It’s that time of the year where parents are shipping their kids off to school. From toddlers who have finally reached school age to young adults taking that next step into adulthood, this season is filled with many new adventures. Many young adults will be leaving home this fall for college and other vocational endeavors. For most young adults, this will be their first time leaving home. This transition may include the full college experience of a dorm room or off-campus housing. Some young adults are also moving to gain more independence which may include moving to the next town over, another county, or just down the street. Young adults with autism are no different. As individuals with autism embrace the transition from adolescence to young adulthood, it is important to be educated on all housing and community living alternatives. Autism is a developmental disorder of variable severity that is characterized by difficulty in social interaction and communication and by restricted or repetitive patterns of thought and behavior. Though individuals with autism have their deficits, living a life with supports is possible.
Young adults with autism can have the same goals as those without when it comes to gaining independence. There are housing options specifically to assist in this transition. Supportive housing is a combination of housing and in-home services, such as education on activities of daily living which is intended as a cost-effective way to help people live a more stable, productive life. Supportive housing is aimed to help those individuals who have complex challenges such as low income and other persistent issues such as mental health and substance abuse. Supportive housing is intended to be a pragmatic solution that helps people have better lives while reducing, to the extent feasible, the overall cost of care.
As early as the age of 14, but not less than the age of 16, individuals on an Individualized Education Plan (IEP) should have transitional plans. This is a plan which identifies what services will be needed for the individual to transfer from adolescence to young adult. There are significant changes that happen when an individual with autism transitions from services provided by their school through the Individual with Disabilities Education Act (IDEA) to adult services. Parents and caregivers are often shocked at the long wait-list for some of the services available.
As with any transition, it is important to include the individual. Person-Centered planning is crucial. This meeting includes the individual and their support system to discuss how the transition will be handled and by whom. This meeting also discusses the individual’s strengths, challenges, needs, and preferences including housing options. Can this individual live on their own? Can this individual maintain their own personal hygiene? How about meal prep and finances? Who will be responsible for medication management, health, and safety?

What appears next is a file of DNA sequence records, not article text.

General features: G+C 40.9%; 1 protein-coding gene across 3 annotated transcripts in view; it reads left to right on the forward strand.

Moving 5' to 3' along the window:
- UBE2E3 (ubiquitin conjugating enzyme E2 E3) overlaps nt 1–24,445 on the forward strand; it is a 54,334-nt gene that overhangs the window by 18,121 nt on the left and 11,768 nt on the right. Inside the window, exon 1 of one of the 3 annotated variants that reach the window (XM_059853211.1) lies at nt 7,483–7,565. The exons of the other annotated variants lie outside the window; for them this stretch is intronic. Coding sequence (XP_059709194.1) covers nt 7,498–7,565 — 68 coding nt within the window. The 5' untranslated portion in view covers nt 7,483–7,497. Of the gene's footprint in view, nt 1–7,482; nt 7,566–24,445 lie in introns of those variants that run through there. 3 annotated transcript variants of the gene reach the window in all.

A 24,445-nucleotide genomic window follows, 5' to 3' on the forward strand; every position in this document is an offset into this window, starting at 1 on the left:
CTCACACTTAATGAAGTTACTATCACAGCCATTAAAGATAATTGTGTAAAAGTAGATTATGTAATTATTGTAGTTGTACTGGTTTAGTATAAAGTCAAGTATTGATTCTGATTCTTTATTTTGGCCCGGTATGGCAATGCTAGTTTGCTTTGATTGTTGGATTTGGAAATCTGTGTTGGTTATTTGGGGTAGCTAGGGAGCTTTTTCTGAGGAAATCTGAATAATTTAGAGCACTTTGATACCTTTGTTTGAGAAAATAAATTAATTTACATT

Home and community-based services (HCBS) provide opportunities for Medicaid beneficiaries to receive services in their own home or community rather than institutions or other isolated settings. These programs serve a variety of targeted population groups such as people with intellectual or developmental disabilities, physical disabilities, and/or mental illnesses. Parents and caregivers can access this application through the Agency for Persons with Disabilities. When planning for residential services, it is crucial to identify whether it is better to own or rent, what utilities would be needed, and if a roommate is financially required. Another important item to consider is how much will support and services be needed for this individual? Will this individual need around the clock care or low-level supervision?
Supported Living – Supported Living is where an individual lives on their own or with another roommate in a home or apartment but is supported by paid staff. This home or apartment is owned by a family member. Staff are available 24 hours a day, but they do not live in the house with the individual. The individual with autism may go to a day training center or sheltered workshop, work a part-time job, or be in the community with staff assistance. The staff’s primary job is to coach and train the individual in life skill tasks such as banking, paying bills on time, food shopping, etc. Other job duties include assisting with making doctors’ appointments for optimal care, medication management, and ensuring the home is monitored for health and safety. Staff drive the individuals in their own personal cars or company cars/van. The Supported Living staff sees these individuals on a weekly basis and make monthly contact with all supports. Staff also educate the individuals on their rights.